Dea Belazi, president and CEO, AscellaHealth, a global specialty pharmacy and healthcare solutions company, points to the increased adoption of digital solutions and patient engagement strategies that impact the management of complex and/or chronic conditions and rare or orphan diseases.

KEY TRENDS IN DIGITAL HEALTH IMPACTING EMPLOYER BENEFITS 1. Telehealth ‘2.0’ Following a telehealth boom in 2020 propelled by the COVID-19 pandemic, virtual visits for both primary and specialty care – beyond simply providing urgent care -- stabilized but achieved elevated levels compared to pre-pandemic demand. Telehealth use overall has leveled off at levels 38 times higher than before the COVID-19 pandemic, ranging from 13% to 17% of visits across all specialties,



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Digital Health

according to an analysis from McKinsey released last summer5.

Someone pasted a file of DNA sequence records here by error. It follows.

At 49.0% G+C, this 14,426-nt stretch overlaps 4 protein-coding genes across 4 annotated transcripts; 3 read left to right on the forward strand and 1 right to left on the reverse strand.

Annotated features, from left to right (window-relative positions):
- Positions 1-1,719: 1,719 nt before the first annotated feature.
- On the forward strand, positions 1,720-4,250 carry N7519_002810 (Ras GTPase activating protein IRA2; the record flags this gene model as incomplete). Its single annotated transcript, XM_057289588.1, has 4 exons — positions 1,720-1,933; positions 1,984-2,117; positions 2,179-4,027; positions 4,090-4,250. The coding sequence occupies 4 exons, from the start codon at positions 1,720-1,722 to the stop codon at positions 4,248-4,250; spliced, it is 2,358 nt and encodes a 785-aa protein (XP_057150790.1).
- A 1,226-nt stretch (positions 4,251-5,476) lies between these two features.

Michael Gorton, CEO of Recuro Health, forecasts widespread adoption of virtual primary care given its potential for explosive scalability at little to no incremental cost and with minimal loss of service quality. “The availability of digital data related to diagnostic tests, monitoring devices and treatment compliance programs further amplifies the role Michael Gorton of PCPs conducting telehealth visits. Payers and providers in every payment model – including fee for service or Direct Primary Care – now see the value."